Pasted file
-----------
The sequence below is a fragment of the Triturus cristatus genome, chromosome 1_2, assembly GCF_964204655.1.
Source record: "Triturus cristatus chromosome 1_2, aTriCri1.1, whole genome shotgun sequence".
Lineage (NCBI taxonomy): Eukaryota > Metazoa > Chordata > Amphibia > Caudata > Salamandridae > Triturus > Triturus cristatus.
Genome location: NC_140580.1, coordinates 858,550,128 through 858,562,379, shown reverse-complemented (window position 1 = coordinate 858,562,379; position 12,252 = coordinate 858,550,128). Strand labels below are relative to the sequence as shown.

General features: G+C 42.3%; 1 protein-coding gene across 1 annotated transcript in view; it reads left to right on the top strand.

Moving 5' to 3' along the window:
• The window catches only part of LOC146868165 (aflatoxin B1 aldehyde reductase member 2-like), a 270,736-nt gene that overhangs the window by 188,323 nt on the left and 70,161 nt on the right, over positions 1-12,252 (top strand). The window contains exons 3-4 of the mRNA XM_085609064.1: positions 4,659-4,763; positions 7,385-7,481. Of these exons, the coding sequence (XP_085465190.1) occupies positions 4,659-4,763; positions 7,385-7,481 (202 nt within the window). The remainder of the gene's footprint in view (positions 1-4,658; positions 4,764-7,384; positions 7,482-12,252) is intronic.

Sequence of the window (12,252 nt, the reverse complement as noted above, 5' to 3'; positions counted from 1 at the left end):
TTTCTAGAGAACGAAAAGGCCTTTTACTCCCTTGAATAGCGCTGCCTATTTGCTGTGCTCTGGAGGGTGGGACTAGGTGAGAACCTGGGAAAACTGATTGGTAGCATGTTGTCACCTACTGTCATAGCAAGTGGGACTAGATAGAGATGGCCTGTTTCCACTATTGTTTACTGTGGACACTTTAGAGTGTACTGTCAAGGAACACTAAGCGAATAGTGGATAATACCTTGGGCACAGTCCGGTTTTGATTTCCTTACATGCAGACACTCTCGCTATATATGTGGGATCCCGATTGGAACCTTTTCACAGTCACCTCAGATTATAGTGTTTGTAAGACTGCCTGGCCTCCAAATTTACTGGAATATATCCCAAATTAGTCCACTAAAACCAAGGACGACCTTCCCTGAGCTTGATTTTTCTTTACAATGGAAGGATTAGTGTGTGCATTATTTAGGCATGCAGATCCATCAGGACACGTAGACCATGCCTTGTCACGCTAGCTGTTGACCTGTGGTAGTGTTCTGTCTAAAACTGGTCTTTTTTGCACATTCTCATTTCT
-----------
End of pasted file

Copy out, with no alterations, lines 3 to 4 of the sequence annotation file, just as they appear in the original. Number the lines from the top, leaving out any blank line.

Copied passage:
Lineage (NCBI taxonomy): Eukaryota > Metazoa > Chordata > Amphibia > Caudata > Salamandridae > Triturus > Triturus cristatus.
Genome location: NC_140580.1, coordinates 858,550,128 through 858,562,379, shown reverse-complemented (window position 1 = coordinate 858,562,379; position 12,252 = coordinate 858,550,128). Strand labels below are relative to the sequence as shown.